Misconceptions Continue to Hinder Electric Vehicle Sales

By · April 10, 2013

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According to a new study, the public still believes that EVs are dangerous, despite the fact that fires in gas-powered cars are much more common.

Over the past two years, sale of plug-in vehicle have been on a steady growth pattern. And as more models continue to enter the segment, that growth is expected to accelerate. Of course, that doesn't mean common misconceptions about plug-in electric vehicles will disappear overnight.

According to a survey conducted by Navigant Research in fall 2012, those misconceptions are persistent and meaningful, putting a damper on sales of plug-in vehicles.

Topping the list of objections to buying or leasing a plug-in vehicle is that oldie-but-goodie: range. With the average American driving approximately 34 miles per day, the electric vehicle is more than capable of handling this task, but range anxiety continues to be the number one reason cited by consumers for not purchasing an electric vehicle.

Here's another one: more than one-third (37 percent) of the 1,000 consumers surveyed by Navigant Research believe plug-in vehicles are more expensive to own in the long run, as compared to conventional automobiles. This can be debated, especially with the introduction of the base-level 2013 Nissan LEAF S and the trend toward $199 a month leases.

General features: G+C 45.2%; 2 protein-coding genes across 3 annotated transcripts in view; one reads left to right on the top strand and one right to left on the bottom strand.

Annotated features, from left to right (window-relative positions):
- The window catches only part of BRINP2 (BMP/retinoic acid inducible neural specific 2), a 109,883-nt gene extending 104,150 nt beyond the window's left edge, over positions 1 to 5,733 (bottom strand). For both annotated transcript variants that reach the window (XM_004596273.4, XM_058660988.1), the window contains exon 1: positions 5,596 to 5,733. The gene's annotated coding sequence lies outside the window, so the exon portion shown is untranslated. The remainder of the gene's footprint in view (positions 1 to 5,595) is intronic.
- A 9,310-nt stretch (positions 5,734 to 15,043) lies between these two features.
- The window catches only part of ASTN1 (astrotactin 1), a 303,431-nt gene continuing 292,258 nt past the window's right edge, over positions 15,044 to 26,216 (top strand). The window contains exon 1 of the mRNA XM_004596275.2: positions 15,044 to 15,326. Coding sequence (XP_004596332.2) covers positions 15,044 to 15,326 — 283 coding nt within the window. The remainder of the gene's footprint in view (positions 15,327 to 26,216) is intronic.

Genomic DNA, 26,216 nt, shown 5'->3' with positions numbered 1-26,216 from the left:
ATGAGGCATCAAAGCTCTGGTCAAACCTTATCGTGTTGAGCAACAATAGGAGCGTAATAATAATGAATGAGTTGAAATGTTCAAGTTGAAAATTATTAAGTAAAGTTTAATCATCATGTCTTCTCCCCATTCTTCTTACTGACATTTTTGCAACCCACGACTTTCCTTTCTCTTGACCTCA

Thirty-seven percent of respondents also believe that lithium-ion EV batteries are dangerous, even though there's no evidence to support this belief. Consumer sentiment goes even further off-course in this sense: more than one-third of the survey respondents believe that current electric vehicle owners are often stranded as a result of their vehicle's battery being depleted.

These misconceptions led Dave Hurst, principal research analyst at Navigant Research (formerly Pike Research), to conclude that "overall consumer interest in electric vehicles has declined since 2011." And yet the EV market continues to grow.

In fact, Navigant forecasts that sales of plug-in vehicles are expected to grow at a compound annual rate of about 30 percent through 2020 in the U.S.

New to EVs? Start here

  1. Seven Things To Know About Buying a Plug-In Car
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  2. Incentives for Plug-in Hybrids and Electric Cars
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  3. Buying Your First Home EV Charger
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